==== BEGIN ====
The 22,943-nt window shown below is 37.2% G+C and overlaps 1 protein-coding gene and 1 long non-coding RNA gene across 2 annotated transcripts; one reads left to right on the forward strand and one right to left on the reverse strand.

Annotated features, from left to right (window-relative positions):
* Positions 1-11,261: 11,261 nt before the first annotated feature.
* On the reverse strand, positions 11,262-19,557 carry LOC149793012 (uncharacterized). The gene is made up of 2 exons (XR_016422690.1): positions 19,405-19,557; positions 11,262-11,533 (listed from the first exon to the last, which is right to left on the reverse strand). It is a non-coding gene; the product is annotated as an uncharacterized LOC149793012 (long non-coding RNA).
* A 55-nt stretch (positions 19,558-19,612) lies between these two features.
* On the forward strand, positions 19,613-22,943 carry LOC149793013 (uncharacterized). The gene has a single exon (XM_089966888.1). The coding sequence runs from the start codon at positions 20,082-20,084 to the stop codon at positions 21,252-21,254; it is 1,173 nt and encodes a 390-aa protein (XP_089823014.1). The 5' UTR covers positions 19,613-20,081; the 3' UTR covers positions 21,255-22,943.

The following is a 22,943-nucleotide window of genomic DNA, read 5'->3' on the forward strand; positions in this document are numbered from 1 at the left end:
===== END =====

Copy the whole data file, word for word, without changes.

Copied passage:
The 22,943-nt window shown below is 37.2% G+C and overlaps 1 protein-coding gene and 1 long non-coding RNA gene across 2 annotated transcripts; one reads left to right on the forward strand and one right to left on the reverse strand.

Annotated features, from left to right (window-relative positions):
* Positions 1-11,261: 11,261 nt before the first annotated feature.
* On the reverse strand, positions 11,262-19,557 carry LOC149793012 (uncharacterized). The gene is made up of 2 exons (XR_016422690.1): positions 19,405-19,557; positions 11,262-11,533 (listed from the first exon to the last, which is right to left on the reverse strand). It is a non-coding gene; the product is annotated as an uncharacterized LOC149793012 (long non-coding RNA).
* A 55-nt stretch (positions 19,558-19,612) lies between these two features.
* On the forward strand, positions 19,613-22,943 carry LOC149793013 (uncharacterized). The gene has a single exon (XM_089966888.1). The coding sequence runs from the start codon at positions 20,082-20,084 to the stop codon at positions 21,252-21,254; it is 1,173 nt and encodes a 390-aa protein (XP_089823014.1). The 5' UTR covers positions 19,613-20,081; the 3' UTR covers positions 21,255-22,943.

The following is a 22,943-nucleotide window of genomic DNA, read 5'->3' on the forward strand; positions in this document are numbered from 1 at the left end: